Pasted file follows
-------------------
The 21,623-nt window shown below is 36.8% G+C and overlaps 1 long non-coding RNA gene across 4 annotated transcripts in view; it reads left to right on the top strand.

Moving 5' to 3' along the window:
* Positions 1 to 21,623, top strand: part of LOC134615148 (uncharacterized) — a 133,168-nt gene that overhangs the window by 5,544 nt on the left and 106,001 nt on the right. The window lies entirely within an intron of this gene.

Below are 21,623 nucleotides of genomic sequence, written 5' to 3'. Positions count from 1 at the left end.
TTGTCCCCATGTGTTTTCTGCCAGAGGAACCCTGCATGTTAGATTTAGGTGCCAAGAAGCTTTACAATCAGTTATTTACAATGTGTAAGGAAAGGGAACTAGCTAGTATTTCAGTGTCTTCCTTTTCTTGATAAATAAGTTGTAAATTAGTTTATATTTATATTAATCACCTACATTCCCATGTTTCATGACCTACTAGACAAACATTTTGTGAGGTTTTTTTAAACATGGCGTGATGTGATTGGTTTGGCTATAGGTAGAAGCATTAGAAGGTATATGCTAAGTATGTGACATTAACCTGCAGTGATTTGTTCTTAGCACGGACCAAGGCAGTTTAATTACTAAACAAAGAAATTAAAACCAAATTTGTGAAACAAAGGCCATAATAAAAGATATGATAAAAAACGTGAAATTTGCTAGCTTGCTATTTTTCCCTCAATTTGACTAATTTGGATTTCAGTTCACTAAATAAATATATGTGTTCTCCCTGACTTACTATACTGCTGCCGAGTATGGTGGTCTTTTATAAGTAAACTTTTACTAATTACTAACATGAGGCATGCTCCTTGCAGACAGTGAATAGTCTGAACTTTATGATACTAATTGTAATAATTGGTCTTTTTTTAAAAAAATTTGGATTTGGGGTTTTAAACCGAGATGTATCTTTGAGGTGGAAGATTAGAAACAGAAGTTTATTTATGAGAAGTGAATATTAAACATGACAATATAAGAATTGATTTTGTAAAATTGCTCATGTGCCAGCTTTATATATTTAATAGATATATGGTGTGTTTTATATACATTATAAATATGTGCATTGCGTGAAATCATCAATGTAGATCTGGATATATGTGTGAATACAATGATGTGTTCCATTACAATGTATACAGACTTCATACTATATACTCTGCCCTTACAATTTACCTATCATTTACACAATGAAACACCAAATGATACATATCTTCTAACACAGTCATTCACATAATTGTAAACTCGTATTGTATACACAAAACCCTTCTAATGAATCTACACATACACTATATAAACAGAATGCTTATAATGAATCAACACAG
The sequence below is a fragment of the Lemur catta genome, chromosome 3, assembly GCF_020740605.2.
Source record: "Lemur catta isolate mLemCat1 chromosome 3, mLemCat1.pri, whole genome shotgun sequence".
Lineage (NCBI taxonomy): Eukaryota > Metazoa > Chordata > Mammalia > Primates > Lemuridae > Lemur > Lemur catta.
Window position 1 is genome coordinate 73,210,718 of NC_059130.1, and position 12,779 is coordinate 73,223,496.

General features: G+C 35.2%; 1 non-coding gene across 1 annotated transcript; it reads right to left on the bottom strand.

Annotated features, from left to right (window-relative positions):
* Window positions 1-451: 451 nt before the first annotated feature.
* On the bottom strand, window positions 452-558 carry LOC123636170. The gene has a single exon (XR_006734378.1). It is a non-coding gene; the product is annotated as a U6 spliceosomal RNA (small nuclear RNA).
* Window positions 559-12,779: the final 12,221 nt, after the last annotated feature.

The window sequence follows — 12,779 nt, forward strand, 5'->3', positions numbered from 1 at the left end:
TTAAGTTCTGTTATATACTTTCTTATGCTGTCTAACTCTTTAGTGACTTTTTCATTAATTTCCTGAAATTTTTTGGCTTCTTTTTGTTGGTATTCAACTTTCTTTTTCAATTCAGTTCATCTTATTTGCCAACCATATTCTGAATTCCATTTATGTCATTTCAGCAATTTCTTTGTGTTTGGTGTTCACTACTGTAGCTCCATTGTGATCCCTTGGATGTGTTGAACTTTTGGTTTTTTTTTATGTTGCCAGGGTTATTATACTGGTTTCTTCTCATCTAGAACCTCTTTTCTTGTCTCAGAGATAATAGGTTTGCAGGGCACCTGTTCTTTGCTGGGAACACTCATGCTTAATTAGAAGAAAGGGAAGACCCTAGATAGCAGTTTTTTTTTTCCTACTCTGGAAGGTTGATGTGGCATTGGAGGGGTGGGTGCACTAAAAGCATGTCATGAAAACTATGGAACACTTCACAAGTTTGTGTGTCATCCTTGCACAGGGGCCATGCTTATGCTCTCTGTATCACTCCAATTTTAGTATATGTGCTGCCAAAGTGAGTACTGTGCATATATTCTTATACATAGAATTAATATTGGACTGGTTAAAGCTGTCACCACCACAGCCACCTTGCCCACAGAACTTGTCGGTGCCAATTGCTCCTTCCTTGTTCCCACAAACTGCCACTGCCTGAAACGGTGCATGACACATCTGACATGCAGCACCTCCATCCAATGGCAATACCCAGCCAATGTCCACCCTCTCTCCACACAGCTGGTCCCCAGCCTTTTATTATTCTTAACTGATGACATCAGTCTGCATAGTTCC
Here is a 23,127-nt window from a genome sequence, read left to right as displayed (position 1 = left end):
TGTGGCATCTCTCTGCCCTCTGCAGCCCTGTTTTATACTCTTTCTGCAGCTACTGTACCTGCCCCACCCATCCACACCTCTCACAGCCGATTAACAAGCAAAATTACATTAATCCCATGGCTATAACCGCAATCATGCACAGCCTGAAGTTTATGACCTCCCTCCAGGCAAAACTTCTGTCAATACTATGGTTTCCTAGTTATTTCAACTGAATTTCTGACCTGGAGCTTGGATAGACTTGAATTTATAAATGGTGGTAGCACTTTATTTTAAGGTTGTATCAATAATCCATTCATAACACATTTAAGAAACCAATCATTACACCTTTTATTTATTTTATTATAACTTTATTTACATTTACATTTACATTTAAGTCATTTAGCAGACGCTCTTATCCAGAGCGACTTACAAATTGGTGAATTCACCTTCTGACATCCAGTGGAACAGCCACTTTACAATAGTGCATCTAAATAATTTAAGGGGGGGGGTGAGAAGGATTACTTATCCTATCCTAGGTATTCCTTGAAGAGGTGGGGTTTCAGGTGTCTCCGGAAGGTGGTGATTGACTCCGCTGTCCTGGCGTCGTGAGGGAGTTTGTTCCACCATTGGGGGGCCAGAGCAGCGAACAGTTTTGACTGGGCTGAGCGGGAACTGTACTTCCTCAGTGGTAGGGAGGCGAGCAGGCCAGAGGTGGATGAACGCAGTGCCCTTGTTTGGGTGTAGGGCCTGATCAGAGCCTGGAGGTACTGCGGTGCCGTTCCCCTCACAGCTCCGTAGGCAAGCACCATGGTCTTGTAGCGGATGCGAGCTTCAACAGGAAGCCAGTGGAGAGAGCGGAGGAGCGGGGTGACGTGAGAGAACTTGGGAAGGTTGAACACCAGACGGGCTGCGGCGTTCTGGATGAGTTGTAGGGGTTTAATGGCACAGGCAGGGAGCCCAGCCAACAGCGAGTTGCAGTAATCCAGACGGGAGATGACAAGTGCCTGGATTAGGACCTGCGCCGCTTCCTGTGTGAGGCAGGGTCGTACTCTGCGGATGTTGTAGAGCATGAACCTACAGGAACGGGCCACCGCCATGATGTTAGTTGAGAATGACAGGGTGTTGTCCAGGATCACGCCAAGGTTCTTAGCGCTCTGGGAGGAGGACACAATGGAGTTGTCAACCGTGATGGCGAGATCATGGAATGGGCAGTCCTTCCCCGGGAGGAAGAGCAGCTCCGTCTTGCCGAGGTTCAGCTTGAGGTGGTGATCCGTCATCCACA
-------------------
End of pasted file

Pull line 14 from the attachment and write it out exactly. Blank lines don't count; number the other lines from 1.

* Window positions 559-12,779: the final 12,221 nt, after the last annotated feature.